The first silicon transistor was developed by Dr. Morris Tanenbaum of BTL in January 1954, whereas the first batch of commercially available silicon transistors were manufactured by Dr. Gordon Kidd Teal of Texas Instruments (TI) in the same year. In 1955, the first diffused silicon transistor made its appearance. To reduce the resistivity of the collector, the transistor with an epitaxial layer deposited onto it was developed in 1960. In the same year, the planar transistor was proposed by Dr. Jean Amedee Hoerni [4, 7].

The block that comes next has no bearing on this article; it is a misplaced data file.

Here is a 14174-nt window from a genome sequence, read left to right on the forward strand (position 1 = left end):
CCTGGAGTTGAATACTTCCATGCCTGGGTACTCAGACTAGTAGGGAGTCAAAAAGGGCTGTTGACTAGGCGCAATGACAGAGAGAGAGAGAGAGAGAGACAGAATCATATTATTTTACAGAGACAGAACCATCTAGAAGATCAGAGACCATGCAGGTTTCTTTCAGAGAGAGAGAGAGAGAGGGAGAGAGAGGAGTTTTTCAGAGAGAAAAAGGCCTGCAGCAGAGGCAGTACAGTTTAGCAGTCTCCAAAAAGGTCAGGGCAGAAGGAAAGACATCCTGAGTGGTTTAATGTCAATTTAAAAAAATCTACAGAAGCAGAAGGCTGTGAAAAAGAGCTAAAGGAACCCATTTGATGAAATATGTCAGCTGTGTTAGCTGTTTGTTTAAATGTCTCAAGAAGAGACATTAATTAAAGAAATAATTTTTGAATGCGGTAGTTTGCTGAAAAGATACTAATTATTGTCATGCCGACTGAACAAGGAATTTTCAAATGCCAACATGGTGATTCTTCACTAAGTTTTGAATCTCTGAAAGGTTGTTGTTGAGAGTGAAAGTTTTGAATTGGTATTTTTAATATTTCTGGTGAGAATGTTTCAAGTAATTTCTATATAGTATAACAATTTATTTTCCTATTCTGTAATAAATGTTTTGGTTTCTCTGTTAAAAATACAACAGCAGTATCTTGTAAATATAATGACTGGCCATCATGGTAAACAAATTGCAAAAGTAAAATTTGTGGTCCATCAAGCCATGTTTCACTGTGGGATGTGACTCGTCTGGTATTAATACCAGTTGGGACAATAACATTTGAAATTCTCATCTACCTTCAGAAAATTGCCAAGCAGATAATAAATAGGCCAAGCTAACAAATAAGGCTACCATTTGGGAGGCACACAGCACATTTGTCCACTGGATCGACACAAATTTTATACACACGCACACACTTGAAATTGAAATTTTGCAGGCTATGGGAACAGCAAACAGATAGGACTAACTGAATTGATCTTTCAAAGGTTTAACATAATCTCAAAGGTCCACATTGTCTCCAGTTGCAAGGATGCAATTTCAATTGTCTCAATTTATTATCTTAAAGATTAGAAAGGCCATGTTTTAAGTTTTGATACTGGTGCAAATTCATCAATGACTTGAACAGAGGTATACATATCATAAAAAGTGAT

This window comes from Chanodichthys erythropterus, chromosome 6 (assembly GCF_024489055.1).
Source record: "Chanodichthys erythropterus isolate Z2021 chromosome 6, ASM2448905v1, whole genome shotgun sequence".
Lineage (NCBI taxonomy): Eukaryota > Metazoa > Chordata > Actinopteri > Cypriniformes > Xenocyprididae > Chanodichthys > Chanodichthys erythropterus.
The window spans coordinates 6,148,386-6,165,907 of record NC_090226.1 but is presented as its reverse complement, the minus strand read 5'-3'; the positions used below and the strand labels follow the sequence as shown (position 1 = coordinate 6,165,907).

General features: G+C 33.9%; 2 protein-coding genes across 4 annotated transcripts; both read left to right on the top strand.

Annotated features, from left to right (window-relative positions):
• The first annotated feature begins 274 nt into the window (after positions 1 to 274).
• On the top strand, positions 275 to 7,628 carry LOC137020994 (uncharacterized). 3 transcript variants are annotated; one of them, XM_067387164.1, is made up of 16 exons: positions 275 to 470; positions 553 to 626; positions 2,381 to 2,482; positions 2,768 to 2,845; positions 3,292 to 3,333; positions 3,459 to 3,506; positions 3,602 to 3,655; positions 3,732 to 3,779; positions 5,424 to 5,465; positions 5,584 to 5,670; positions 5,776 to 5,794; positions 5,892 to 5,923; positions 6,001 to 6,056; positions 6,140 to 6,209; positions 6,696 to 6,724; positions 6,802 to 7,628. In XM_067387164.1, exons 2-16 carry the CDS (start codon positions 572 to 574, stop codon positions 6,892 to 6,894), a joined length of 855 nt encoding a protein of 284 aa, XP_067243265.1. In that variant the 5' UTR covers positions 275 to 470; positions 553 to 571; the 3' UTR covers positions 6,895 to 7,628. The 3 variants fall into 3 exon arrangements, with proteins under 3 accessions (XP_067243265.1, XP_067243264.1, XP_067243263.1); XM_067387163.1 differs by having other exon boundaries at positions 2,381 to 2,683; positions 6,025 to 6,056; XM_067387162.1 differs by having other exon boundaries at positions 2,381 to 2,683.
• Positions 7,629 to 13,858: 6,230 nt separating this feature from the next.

In 1958, Jack St. Clair Kilby, who was then an engineer in TI, successfully developed the first integrated circuit (IC). The device was just a simple 0.5 inch germanium bar, with a transistor, a capacitor and three resistors connected together using fine platinum wires. About half a year later in 1959, Dr. Robert Norton Noyce from Fairchild Camera (also one of the cofounders of Intel Corporation) invented independently his own IC chip. The interconnection in Noyce’s 4 inch silicon wafer was realized by means of etching the aluminum film which was first deposited onto a layer of oxide [7]. Both Kilby and Noyce shared the patent right for the invention of the integrated circuit. In 2000, Kilby was awarded the Nobel Prize in Physics “for his part in the invention of the integrated circuit.”